What Are the Components of an Appraisal?

Purchasing real estate can be the most serious transaction most people might ever make. It doesn't matter if where you raise your family, a second vacation home or a rental fixer upper, the purchase of real property is an involved transaction that requires multiple parties to see it through.

It's likely you are familiar with the parties taking part in the transaction. The most known entity in the transaction is the real estate agent. Next, the mortgage company provides the financial capital needed to finance the exchange. And the title company ensures that all areas of the exchange are completed and that the title is clear to transfer from the seller to the buyer.

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So, what party is responsible for making sure the property is worth the purchase price? In comes the appraiser. We provide an unbiased estimate of what a buyer might expect to pay — or a seller receive — for a parcel of real estate, where both buyer and seller are informed parties. A licensed, certified, professional appraiser from Timberline Appraisals will ensure, you as an interested party, are informed.

Appraisals start with the inspection

To ascertain the true status of the property, it's our duty to first perform a thorough inspection. We must actually see aspects of the property, such as the number of bedrooms and bathrooms, the location, living areas, etc, to ensure they truly are there and are in the condition a reasonable buyer would expect them to be. To ensure the stated size of the property has not been misrepresented and document the layout of the property, the inspection often includes creating a sketch of the floorplan. Most importantly, the appraiser looks for any obvious features - or defects - that would have an impact on the value of the house.

Next, after the inspection, we use two or three approaches to determining the value of real property: paired sales analysis and, in the case of a rental property, an income approach.

Cost Approach

This is where we use information on local building costs, labor rates and other factors to ascertain how much it would cost to replace the property being appraised. This estimate usually sets the upper limit on what a property would sell for. It's also the least used method.

Analyzing Comparable Sales

Appraisers become very familiar with the subdivisions in which they work. They innately understand the value of certain features to the homeowners of that area. Then, the appraiser researches recent transactions in close proximity to the subject and finds properties which are 'comparable' to the real estate at hand. Using knowledge of the value of certain items such as upgraded appliances, extra bathrooms, additional living area, quality of construction, lot size, we add or subtract from each comparable's sales price so that they are more accurately in line with the features of subject.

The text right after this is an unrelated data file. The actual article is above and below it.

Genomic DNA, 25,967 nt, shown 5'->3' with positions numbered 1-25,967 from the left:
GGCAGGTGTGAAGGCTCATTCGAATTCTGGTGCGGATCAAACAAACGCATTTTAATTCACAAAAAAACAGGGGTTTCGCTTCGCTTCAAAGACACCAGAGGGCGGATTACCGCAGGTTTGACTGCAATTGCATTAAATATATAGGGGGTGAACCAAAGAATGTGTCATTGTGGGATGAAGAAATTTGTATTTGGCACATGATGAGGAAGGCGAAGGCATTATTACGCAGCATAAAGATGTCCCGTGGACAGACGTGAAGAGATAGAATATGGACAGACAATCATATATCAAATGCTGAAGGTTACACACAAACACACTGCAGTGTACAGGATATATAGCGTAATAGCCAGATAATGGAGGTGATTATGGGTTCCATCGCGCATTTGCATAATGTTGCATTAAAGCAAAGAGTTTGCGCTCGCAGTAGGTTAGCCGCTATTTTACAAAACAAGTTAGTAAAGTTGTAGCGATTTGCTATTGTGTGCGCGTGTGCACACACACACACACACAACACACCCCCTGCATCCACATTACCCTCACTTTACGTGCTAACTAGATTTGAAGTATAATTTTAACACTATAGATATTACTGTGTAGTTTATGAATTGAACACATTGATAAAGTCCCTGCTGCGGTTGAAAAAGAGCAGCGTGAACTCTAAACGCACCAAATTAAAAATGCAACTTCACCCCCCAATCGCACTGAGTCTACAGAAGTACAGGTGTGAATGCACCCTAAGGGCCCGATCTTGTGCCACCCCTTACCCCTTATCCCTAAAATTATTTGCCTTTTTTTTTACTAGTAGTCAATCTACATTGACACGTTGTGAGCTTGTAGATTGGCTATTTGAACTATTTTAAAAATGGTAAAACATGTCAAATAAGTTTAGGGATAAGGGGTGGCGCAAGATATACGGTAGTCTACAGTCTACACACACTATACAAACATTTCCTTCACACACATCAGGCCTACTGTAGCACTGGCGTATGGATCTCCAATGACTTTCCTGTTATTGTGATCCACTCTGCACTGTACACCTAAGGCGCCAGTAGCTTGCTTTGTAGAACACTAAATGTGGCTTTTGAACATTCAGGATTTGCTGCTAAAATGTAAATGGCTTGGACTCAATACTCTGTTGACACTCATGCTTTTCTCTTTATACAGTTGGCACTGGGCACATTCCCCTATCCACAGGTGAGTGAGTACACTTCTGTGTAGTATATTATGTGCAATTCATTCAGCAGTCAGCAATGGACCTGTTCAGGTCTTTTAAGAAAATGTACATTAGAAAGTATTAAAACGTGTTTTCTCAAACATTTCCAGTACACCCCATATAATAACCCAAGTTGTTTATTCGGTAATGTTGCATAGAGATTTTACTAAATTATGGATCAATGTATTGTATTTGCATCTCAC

• For example, if the comparable has an extra half bath that the subject doesn't, the appraiser may deduct the value of that half bath from the sales price of the comparable home.
  • However, if the subject has an extra half-bathroom and the comparable does not, the appraiser might add an amount to the comparable property.

An opinion of what the subject might sell for can only be determined once all differences between the comps and the subject have been evaluated. At Timberline Appraisals, we are experts in knowing the value of real estate features in Brodhead and Green County neighborhoods. The sales comparison approach to value is most often awarded the most importance when an appraisal is for a real estate sale.

Valuation Using the Income Approach

In the case of income producing properties - rental houses for example - we may use a third method of valuing a property. In this situation, the amount of income the real estate yields is taken into consideration along with income produced by nearby properties to derive the current value.

Arriving at a Value Conclusion

Combining information from all applicable approaches, the appraiser is then ready to stipulate an estimated market value for the property in question. The estimate of value at the bottom of the appraisal report is not always what's being paid for the property even though it is likely the best indication of a property's valueThere are always mitigating factors such as the seller's desire to get out of the property, urgency or 'bidding wars' that may adjust the final price up or down. Regardless, the appraised value is typically used as a guideline for lenders who don't want to loan a buyer more money than they could get back in the event they had to sell the property again. Here's what it all boils down to, an appraiser from Timberline Appraisals will help you discover the most accurate property value, so you can make wise real estate decisions.